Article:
- The Washington Times - Tuesday, February 23, 2016

Businessman Donald Trump easily won the Nevada GOP caucuses Tuesday, rolling to his third straight victory in the 2016 nomination race and giving him extra momentum heading into the delegate-rich Super Tuesday contests next week.

CNN called the race for Mr. Trump minutes after the first results became available though the battle for second between Sens. Marco Rubio of Florida and Ted Cruz of Texas went on into the morning.

Still, Mr. Trump was outpolling his two nearest rivals combined in early returns, raising doubts about the effectiveness of any “Stop Trump” movement.

With 100 percent of the vote counted, Mr. Trump had 45.9 percent of the vote, with Mr. Rubio at 23.8 percent and Mr. Cruz at 21.3 percent. Retired neurosurgeon Ben Carson was at 4.8 percent and Ohio Gov. John Kasich trailing at 3.6 percent.

“We love Nevada,” Mr. Trump said as he came out for his victory speech.

“We will be celebrating for a long time tonight — have a good time,” Mr. Trump said, whipping his supporters into a fervor.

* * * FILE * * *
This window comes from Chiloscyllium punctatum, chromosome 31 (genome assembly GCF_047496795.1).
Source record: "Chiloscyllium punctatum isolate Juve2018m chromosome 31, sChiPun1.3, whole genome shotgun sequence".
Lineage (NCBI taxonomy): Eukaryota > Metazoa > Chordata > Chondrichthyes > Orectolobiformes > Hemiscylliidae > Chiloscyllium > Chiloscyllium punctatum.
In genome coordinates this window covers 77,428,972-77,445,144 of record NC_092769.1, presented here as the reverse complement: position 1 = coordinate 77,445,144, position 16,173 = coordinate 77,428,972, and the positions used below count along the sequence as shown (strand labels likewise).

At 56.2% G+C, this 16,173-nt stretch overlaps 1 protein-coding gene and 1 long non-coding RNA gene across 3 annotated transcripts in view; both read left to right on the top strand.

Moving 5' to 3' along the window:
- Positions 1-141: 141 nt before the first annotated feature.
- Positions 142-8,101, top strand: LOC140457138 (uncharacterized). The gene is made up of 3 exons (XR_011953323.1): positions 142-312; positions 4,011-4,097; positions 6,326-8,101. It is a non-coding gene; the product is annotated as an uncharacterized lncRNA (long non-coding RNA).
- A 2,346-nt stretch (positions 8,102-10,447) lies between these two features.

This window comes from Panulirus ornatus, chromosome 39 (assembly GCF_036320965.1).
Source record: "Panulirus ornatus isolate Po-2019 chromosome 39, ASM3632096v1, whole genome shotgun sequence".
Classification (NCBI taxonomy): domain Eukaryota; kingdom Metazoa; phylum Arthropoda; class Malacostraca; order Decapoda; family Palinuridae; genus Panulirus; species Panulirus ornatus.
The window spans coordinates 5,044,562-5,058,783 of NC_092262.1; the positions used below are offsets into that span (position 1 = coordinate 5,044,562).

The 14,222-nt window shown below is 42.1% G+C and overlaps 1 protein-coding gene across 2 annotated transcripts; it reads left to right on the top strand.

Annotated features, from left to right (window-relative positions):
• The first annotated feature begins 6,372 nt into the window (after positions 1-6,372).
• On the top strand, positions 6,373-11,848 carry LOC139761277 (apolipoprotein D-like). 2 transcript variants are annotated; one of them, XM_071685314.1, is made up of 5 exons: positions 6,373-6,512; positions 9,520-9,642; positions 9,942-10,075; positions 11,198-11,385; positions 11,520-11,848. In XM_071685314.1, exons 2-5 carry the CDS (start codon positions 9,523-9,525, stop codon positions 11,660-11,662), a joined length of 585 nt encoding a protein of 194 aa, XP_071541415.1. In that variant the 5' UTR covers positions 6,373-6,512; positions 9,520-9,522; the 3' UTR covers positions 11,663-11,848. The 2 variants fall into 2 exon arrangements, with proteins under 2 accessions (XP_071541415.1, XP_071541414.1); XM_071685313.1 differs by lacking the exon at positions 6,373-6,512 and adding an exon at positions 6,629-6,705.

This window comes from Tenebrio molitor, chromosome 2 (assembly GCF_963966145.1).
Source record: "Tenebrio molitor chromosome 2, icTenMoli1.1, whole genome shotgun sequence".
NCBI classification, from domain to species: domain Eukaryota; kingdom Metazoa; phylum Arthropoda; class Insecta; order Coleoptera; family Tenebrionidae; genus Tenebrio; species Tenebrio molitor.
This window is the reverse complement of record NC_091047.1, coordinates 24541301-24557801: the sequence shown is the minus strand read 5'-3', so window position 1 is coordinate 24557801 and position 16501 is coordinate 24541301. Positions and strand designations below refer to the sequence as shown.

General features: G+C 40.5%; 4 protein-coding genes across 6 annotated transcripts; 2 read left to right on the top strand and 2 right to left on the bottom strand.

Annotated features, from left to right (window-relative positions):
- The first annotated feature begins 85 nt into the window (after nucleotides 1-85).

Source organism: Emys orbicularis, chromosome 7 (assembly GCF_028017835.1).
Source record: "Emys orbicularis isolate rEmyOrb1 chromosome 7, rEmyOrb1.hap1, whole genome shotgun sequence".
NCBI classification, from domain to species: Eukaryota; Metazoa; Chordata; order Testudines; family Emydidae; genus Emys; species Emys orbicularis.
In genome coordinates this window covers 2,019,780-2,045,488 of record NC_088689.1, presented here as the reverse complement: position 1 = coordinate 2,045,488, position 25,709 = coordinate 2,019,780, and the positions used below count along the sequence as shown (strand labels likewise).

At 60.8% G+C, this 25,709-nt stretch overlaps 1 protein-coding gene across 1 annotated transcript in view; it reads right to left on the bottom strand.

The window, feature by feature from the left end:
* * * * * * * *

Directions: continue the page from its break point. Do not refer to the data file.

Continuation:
SEE ALSO: Reports of double-voting at Las Vegas caucus site worry RNC


“A couple of months ago, we weren’t expected to win this one, you know that right? We weren’t,” he said. “Of course, if you listen to the pundits, we weren’t expected to win too much, and now we are winning, winning winning … and soon the country is going to start winning, winning, winning.”

Mr. Trump appeared to capitalize on voter frustration with Washington, with entrance polls showing that about six in 10 caucus voters wanted a candidate from outside the political establishment and were “angry” with the federal government.

Mr. Trump won 70 percent of those who wanted an outsider and 49 percent who said they were angry. He even won 44 percent of the Hispanic vote in Tuesday’s contest.

Thirty delegates to the Republican National Convention were at stake.

The victory followed wins in New Hampshire and South Carolina, which together helped erased a lot of the doubts about Mr. Trump’s candidacy that arose from his distant second place showing to Mr. Cruz in the Iowa caucuses.